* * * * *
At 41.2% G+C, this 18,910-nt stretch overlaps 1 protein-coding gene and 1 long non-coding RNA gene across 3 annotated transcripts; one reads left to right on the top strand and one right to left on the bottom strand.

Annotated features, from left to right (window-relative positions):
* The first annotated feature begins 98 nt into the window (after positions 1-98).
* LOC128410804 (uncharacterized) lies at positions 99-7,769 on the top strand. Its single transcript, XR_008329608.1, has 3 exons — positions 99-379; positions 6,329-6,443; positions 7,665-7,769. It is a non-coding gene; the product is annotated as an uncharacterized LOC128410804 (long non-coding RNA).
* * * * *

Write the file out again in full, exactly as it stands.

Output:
At 41.2% G+C, this 18,910-nt stretch overlaps 1 protein-coding gene and 1 long non-coding RNA gene across 3 annotated transcripts; one reads left to right on the top strand and one right to left on the bottom strand.

Annotated features, from left to right (window-relative positions):
* The first annotated feature begins 98 nt into the window (after positions 1-98).
* LOC128410804 (uncharacterized) lies at positions 99-7,769 on the top strand. Its single transcript, XR_008329608.1, has 3 exons — positions 99-379; positions 6,329-6,443; positions 7,665-7,769. It is a non-coding gene; the product is annotated as an uncharacterized LOC128410804 (long non-coding RNA).